Does your Adviser have a Backgroun in Consulting to Busienss Families as well as Managing Compensation
Programs in a Variety of Industries?
by Henry D. Lanes and Karl J. Buehler
A family company’s first “compensation consultants” are often other business owners or perhaps business advisers (a trusted CPA or attorney) who try to help but know little more than the business owner about the matter. The founder in effect serves as the first “personnel director,” and hourly wages, salaries, benefits and bonuses (if any) are adopted quickly by “the seat of the pants.”
Most business families can benefit from the deep professional knowledge and the individualized guidance of a compensation professional. The overarching goal is a compensation program that reflects internal equity between jobs as well as external competitiveness with other companies (see box). A compensation consultant ideally should have a broad background both in consulting and in managing compensation programs in a variety of industries including manufacturing, service and financial organizations.
There are no formal university degrees in compensation. Generally, consultants gain their experience through on-the-job training, in either a consulting firm or a corporate setting. Those who gain their experience in a corporate setting tend to take compensation courses from World at Work, a Scottsdale, Ariz., professional association formerly known as the American Compensation Association (www.acaonline.org). There is a steady flow of experienced compensation professionals from consulting firms to corporations and vice versa. Ideally, a compensation consultant should have consulting experience across a broad spectrum of industrial and financial organizations as well as experience in developing and implementing compensation programs in a corporate environment.
A compensation consultant should have the following key technical qualifications:
1. A strong background and experience in human resources management.
Since employees represent the most significant competitive advantage of a business, your compensation consultant needs to understand and integrate compensation policies and procedures with the other key aspects of human resource management, such as recruitment, selection, training and evaluation.2. A solid understanding of how to achieve internal compensation equity among employees.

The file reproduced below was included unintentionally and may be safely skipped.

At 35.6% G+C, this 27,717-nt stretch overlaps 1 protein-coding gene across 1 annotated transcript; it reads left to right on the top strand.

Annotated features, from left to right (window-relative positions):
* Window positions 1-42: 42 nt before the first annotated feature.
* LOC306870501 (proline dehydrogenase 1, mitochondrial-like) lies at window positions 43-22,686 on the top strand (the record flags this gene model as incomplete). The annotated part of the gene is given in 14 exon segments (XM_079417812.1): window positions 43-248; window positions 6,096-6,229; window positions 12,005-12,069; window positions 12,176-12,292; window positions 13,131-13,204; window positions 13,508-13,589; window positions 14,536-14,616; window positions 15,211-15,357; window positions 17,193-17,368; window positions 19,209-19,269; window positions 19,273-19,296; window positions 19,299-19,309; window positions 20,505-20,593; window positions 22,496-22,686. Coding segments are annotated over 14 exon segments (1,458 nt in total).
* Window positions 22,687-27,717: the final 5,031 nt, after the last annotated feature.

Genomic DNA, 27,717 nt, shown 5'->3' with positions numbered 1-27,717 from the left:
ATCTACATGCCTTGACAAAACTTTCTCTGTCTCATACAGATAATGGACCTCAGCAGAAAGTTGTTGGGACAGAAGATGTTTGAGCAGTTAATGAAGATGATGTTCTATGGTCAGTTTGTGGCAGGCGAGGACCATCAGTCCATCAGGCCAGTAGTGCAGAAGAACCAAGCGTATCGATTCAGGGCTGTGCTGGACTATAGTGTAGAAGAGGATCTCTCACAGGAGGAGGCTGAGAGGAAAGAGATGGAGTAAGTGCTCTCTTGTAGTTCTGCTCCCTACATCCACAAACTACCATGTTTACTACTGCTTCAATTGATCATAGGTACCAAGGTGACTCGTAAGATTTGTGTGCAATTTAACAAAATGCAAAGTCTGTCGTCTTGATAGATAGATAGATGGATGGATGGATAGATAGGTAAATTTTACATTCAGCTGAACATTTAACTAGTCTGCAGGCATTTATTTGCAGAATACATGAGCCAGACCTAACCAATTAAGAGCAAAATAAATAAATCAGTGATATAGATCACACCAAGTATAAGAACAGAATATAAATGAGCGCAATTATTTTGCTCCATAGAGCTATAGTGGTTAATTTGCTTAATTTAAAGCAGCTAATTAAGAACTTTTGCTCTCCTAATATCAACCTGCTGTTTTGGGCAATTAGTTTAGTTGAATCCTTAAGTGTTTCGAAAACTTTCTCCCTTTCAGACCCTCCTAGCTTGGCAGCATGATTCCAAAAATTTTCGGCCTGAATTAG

In the overall scheme of things, internal compensation equity generally is more important than precise external competitiveness on a job-for-job basis. Your company’s employees are more likely to recognize that they aren’t being treated equitably among fellow employees than to have an exact understanding of what “the competition” might pay for their talents. To ensure internal compensation equity, jobs in an organization must be ranked appropriately to reflect the differences in job complexity and an impact on business results.
3. An understanding of the differences between external compensation competitiveness and market pricing.
External compensation competitiveness generally implies that the company’s average compensation practice is competitive with the practices of other employers. Pure market pricing means that a company sets the pay rate for each of its jobs strictly on what the competition pays for this particular job. Because pure market pricing conflicts with the concept of internal compensation equity, it generally should be discouraged.
4. An ability to assess compensation survey results, recognize survey data anomalies and clean up survey data to exclude distorting factors.
On the surface, this seems to be a simple task, but consultants who lack extensive experience in the data management of regional or industry-specific compensation surveys may be misled. Understanding the relationships of average to median, first and third quartile is vital. Both averages and medians have drawbacks, and one should not blindly use either one.